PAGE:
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Paper, E, Then Audio: #MFRWAuthor Blog Challenge, Week 30 — 13 Comments

  1. You make some good points, although I never flip to the end of a book unless I’m ready to give up on it but mildly interested in the end. I’m strictly a linear reader and writer. If I know the end, I no longer care enough to read the middle. Weird, I’m sure! Enjoyed your post.

    • I guess I’m too impatient to be linear! It’s why enjoy movies more the second time through–I know what’s going to happen!

  2. Ha, I will read the end of the book too sometimes. I just have to see if it ends like I want. Very true it’s much easier to do this in a paperback than on a reading device.

  3. I admit to reading the ending first if I’m part way through a book and really worried about one of the characters. I try not to, but sometimes I NEED to know if the person comes out of it all right (that doesn’t always happen!).

  4. You’re right that it’s easier to flip around in a print book, go back to check something already read or skim through the slow parts. I still like my e-books best. As for audio, I can relate to what you said about a male narrator doing female voices. I much prefer a female narrator, unless the book is non-fiction, then it really doesn’t matter.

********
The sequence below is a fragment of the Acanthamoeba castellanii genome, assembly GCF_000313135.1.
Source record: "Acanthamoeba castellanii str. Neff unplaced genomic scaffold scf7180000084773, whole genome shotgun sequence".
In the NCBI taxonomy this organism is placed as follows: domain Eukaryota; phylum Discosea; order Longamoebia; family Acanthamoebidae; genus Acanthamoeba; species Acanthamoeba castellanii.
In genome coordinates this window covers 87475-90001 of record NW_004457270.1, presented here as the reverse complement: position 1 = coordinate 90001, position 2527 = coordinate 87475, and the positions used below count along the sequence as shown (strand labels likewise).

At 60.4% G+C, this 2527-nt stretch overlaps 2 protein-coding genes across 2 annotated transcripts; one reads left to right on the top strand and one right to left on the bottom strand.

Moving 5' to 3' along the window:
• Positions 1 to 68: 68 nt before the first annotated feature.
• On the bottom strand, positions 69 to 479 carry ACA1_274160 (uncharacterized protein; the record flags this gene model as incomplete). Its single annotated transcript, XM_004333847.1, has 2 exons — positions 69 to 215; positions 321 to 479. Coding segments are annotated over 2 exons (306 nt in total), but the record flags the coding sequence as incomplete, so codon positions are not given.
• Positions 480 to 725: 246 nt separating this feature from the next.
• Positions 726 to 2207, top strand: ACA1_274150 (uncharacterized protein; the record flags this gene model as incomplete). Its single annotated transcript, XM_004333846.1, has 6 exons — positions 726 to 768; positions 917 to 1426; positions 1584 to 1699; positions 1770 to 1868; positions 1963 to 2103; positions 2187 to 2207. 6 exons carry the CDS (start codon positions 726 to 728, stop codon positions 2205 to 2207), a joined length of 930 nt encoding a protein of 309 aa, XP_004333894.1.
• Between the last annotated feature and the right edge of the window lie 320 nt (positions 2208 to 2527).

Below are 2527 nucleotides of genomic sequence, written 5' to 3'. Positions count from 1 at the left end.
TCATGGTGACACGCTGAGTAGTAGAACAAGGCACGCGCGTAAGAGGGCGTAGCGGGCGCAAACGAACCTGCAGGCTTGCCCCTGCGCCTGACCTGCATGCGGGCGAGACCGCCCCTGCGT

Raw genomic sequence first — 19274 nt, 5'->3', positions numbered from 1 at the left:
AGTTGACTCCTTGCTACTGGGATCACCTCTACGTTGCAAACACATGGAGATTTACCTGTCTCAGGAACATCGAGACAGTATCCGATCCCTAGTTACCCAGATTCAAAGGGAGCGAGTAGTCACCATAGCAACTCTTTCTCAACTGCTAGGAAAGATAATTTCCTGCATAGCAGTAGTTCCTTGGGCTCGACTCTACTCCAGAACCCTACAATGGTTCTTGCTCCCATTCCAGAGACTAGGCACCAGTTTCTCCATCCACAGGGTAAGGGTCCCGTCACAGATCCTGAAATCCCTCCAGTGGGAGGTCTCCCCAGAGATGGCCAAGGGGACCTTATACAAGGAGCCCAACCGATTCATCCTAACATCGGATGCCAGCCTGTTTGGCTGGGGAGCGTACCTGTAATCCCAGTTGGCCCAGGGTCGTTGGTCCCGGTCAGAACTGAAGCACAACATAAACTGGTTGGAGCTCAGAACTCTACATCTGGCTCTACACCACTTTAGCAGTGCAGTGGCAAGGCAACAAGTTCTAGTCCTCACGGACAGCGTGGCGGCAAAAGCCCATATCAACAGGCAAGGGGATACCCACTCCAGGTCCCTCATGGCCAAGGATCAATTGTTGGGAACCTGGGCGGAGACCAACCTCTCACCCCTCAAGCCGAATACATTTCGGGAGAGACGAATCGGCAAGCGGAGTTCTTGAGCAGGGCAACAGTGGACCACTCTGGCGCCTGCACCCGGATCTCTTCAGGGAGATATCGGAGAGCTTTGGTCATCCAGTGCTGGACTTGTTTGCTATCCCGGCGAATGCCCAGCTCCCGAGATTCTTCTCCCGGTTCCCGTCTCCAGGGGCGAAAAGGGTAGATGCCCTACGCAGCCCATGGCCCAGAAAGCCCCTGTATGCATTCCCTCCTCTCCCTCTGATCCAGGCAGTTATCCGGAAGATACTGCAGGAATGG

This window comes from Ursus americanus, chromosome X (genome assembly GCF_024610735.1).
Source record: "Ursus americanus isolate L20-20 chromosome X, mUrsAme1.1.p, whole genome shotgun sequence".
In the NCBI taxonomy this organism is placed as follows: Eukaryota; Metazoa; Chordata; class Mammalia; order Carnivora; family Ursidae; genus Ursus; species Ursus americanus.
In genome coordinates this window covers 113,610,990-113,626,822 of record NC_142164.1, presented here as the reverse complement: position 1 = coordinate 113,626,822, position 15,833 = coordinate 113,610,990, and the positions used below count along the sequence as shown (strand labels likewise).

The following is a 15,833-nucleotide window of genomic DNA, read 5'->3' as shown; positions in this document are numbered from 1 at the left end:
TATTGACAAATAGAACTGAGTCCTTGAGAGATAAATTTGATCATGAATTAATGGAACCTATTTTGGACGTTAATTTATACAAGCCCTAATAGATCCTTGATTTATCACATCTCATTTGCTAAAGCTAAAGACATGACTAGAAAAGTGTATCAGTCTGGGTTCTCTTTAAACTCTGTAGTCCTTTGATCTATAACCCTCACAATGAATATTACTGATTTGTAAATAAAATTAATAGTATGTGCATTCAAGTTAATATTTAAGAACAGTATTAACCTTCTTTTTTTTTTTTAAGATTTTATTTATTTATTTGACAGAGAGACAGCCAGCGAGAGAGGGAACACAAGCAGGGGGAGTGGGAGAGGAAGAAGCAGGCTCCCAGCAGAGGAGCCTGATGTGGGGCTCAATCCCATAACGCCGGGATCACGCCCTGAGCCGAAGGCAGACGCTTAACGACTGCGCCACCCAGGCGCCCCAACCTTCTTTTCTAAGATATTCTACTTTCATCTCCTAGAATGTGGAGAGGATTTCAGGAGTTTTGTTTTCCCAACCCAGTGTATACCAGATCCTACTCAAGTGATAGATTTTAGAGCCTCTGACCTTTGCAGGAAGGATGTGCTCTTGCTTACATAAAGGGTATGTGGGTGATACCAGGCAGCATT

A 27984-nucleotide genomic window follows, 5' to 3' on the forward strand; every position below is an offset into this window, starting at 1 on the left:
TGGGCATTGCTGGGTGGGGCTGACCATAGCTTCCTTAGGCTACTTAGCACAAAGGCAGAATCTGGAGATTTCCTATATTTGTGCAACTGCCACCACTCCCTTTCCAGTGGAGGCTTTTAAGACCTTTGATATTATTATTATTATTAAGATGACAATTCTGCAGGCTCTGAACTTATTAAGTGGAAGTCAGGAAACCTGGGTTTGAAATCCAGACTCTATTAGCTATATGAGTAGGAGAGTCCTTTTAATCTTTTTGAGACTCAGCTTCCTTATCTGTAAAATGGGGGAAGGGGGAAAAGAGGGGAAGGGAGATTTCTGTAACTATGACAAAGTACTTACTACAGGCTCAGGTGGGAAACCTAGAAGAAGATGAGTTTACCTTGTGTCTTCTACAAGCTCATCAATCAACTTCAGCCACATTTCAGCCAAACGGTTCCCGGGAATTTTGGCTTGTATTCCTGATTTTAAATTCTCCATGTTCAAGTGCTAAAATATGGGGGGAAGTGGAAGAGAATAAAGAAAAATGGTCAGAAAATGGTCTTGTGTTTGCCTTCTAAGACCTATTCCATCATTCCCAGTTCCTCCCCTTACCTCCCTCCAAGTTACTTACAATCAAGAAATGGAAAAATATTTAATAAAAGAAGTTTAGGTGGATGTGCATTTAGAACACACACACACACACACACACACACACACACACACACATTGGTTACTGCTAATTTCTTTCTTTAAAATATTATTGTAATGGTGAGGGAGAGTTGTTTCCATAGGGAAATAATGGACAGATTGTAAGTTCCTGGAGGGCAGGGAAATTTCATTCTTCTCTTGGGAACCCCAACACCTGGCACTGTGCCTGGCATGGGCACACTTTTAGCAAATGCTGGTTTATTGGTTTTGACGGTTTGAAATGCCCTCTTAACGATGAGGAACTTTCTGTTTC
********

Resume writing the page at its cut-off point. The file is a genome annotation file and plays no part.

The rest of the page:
• I once started an audiobook, a suspense thriller, where the heroine was a Yugoslavian scientist. The narrator was male, and he did all her dialogue in a heavily accented falsetto. I was laughing so hard I was howling at those parts. Threw me right out of the story.

  5. Yep, flipping around in an e-book is murder. Another thing I hate is forgetting the name of the book I’m reading, or sometimes the author. The answers are much easier to find in a paper book.

  6. When I used to read print books, I had to see every page outside of the story–bio, other books, etc. Only once or twice did I ever read the end before finishing the book. An eBook is my choice for today. You’re correct about jumping around in it, especially if on a Kindle when other ads pop up after the end of a story, which blocks the backmatte unless you navigate to it yourself.

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